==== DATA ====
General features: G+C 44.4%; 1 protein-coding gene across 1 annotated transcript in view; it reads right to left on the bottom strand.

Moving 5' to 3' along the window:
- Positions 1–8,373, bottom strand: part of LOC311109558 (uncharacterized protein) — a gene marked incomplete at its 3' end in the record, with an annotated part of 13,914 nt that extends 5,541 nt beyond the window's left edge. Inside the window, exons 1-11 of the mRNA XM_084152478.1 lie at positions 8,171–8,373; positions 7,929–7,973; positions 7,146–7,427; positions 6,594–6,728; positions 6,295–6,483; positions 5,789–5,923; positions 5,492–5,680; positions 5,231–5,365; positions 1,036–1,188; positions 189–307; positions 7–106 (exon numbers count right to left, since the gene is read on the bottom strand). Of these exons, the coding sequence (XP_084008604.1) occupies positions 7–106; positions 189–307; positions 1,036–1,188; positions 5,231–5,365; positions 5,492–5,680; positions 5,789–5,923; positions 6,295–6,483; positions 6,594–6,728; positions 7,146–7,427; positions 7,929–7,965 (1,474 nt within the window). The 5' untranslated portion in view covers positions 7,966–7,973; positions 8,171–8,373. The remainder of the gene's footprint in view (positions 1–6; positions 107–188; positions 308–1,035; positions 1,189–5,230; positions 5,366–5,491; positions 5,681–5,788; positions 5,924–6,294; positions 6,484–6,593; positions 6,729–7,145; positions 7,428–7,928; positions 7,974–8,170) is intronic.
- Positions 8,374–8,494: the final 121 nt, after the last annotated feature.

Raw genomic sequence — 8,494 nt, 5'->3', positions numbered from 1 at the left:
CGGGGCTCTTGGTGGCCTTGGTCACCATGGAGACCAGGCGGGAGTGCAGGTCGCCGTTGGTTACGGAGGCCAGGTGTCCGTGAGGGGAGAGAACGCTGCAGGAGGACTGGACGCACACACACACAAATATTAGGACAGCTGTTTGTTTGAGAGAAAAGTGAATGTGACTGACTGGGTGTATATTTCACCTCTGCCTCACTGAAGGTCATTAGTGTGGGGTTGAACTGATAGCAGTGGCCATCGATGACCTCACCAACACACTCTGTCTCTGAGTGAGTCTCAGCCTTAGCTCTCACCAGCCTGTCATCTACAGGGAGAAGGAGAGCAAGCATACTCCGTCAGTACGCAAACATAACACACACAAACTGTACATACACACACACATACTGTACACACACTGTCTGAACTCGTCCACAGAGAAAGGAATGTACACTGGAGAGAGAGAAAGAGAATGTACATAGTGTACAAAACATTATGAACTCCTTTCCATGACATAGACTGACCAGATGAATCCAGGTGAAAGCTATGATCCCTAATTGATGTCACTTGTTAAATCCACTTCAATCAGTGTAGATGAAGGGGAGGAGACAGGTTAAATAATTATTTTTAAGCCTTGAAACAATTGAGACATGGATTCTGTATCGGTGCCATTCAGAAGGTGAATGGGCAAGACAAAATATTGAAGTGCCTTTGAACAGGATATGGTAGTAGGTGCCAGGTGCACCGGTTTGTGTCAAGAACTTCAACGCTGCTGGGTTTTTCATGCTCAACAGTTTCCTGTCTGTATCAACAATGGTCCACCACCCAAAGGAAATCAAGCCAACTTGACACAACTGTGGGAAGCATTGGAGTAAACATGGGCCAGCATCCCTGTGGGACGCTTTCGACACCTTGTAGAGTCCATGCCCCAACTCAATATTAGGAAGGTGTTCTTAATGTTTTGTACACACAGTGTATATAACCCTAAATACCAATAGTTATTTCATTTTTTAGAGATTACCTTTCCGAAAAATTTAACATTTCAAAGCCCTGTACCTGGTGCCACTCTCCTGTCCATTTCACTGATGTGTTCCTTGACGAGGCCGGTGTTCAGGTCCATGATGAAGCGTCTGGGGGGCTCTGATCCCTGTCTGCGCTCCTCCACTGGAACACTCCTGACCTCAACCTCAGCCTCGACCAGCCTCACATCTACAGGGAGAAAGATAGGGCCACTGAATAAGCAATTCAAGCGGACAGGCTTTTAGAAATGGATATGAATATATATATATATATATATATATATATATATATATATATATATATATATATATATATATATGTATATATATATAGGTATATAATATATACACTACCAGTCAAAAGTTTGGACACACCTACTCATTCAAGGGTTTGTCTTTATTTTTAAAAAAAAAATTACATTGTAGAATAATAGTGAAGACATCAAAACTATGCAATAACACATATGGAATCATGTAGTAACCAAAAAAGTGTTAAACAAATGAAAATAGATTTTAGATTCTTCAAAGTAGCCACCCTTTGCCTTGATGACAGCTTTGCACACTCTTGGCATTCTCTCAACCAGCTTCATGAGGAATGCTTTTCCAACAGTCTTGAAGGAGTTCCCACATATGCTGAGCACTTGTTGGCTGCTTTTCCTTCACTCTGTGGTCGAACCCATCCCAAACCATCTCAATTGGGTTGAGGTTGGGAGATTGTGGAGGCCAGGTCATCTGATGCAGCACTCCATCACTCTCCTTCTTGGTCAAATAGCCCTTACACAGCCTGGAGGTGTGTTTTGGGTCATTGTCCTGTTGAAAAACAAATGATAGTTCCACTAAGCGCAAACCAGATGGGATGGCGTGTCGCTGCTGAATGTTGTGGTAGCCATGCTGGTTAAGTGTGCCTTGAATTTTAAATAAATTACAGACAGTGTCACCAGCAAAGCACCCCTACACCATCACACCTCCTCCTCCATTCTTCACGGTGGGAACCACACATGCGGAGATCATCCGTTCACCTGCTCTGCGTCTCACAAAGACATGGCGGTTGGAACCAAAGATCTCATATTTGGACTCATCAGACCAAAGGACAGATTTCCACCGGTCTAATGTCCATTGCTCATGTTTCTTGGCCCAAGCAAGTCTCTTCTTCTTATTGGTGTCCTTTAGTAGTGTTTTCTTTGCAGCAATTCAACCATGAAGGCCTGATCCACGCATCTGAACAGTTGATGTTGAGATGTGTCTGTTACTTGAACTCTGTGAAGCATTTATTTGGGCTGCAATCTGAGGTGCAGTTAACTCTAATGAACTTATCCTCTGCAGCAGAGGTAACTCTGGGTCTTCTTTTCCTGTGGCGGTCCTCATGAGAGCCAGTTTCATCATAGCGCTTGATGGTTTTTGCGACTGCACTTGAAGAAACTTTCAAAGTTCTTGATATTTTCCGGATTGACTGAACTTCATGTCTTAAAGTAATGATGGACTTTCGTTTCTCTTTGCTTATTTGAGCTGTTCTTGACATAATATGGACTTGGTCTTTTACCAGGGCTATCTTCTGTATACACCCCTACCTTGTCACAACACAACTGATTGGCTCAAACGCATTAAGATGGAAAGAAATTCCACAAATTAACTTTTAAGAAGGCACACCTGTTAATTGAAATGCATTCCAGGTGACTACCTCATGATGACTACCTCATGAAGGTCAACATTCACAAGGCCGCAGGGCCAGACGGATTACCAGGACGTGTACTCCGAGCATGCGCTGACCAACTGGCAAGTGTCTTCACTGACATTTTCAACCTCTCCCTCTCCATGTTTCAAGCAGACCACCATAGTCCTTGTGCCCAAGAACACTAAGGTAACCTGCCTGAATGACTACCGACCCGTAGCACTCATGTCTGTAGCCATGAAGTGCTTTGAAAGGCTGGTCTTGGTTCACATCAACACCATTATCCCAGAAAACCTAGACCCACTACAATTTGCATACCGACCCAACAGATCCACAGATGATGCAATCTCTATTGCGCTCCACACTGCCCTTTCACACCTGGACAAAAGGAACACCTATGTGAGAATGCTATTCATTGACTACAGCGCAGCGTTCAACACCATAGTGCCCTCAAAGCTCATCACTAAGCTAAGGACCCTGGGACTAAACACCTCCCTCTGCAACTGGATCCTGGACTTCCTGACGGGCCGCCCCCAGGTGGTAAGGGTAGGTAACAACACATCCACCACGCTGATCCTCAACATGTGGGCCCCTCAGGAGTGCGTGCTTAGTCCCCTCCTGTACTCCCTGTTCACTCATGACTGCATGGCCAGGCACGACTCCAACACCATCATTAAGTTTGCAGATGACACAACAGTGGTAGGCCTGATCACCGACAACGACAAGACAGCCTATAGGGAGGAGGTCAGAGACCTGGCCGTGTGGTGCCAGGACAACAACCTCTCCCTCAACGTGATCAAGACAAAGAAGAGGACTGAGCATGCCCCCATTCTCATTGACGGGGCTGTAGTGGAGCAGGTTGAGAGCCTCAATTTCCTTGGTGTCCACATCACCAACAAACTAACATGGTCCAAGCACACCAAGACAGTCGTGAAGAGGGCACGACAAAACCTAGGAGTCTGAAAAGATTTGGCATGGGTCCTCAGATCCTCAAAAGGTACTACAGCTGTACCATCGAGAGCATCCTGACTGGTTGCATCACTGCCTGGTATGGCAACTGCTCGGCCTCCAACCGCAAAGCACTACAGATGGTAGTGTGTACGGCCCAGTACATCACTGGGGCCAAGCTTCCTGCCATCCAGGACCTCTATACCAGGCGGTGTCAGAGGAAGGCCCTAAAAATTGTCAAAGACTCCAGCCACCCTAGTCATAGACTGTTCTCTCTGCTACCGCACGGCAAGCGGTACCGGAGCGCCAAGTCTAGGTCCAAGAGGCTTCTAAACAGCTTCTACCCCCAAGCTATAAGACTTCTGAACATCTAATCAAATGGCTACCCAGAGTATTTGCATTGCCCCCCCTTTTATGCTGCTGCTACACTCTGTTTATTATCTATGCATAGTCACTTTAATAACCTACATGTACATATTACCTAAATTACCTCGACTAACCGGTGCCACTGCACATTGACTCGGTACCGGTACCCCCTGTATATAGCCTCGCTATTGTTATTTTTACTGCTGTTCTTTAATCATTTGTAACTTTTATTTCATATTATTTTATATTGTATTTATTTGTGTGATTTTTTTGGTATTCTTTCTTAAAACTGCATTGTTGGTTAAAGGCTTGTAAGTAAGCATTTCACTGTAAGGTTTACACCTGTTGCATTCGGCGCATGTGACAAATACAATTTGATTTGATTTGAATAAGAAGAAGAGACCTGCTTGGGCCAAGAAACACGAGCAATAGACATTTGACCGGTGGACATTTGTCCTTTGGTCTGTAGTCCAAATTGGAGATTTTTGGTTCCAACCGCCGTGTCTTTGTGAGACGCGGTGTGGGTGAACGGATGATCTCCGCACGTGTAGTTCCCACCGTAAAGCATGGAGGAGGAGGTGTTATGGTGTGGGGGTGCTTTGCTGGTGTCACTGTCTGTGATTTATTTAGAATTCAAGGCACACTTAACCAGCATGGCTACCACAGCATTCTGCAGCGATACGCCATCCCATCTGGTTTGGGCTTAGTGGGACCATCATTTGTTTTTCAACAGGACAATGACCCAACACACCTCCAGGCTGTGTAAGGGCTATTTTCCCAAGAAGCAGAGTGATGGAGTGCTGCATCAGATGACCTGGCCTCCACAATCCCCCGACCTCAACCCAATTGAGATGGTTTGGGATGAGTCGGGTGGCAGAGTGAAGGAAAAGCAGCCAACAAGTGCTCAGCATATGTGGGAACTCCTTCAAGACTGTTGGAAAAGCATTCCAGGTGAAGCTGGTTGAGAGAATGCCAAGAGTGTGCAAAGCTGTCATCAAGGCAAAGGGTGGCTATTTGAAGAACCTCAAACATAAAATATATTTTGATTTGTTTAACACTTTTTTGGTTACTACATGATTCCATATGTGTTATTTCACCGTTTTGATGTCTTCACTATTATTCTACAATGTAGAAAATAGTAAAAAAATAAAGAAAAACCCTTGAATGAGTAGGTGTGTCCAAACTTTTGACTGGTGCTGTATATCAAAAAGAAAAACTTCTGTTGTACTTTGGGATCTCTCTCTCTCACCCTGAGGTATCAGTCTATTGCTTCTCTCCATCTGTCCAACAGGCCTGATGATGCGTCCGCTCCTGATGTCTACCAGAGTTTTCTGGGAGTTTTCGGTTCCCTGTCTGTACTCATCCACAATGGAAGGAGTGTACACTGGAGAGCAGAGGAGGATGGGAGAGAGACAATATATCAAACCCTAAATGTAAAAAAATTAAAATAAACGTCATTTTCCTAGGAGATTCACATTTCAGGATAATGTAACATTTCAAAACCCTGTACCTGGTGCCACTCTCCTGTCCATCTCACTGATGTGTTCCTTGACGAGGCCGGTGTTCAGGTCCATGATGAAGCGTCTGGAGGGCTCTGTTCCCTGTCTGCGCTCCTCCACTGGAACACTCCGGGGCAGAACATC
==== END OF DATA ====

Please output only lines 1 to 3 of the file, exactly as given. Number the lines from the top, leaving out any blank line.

General features: G+C 44.4%; 1 protein-coding gene across 1 annotated transcript in view; it reads right to left on the bottom strand.

Moving 5' to 3' along the window:
- Positions 1–8,373, bottom strand: part of LOC311109558 (uncharacterized protein) — a gene marked incomplete at its 3' end in the record, with an annotated part of 13,914 nt that extends 5,541 nt beyond the window's left edge. Inside the window, exons 1-11 of the mRNA XM_084152478.1 lie at positions 8,171–8,373; positions 7,929–7,973; positions 7,146–7,427; positions 6,594–6,728; positions 6,295–6,483; positions 5,789–5,923; positions 5,492–5,680; positions 5,231–5,365; positions 1,036–1,188; positions 189–307; positions 7–106 (exon numbers count right to left, since the gene is read on the bottom strand). Of these exons, the coding sequence (XP_084008604.1) occupies positions 7–106; positions 189–307; positions 1,036–1,188; positions 5,231–5,365; positions 5,492–5,680; positions 5,789–5,923; positions 6,295–6,483; positions 6,594–6,728; positions 7,146–7,427; positions 7,929–7,965 (1,474 nt within the window). The 5' untranslated portion in view covers positions 7,966–7,973; positions 8,171–8,373. The remainder of the gene's footprint in view (positions 1–6; positions 107–188; positions 308–1,035; positions 1,189–5,230; positions 5,366–5,491; positions 5,681–5,788; positions 5,924–6,294; positions 6,484–6,593; positions 6,729–7,145; positions 7,428–7,928; positions 7,974–8,170) is intronic.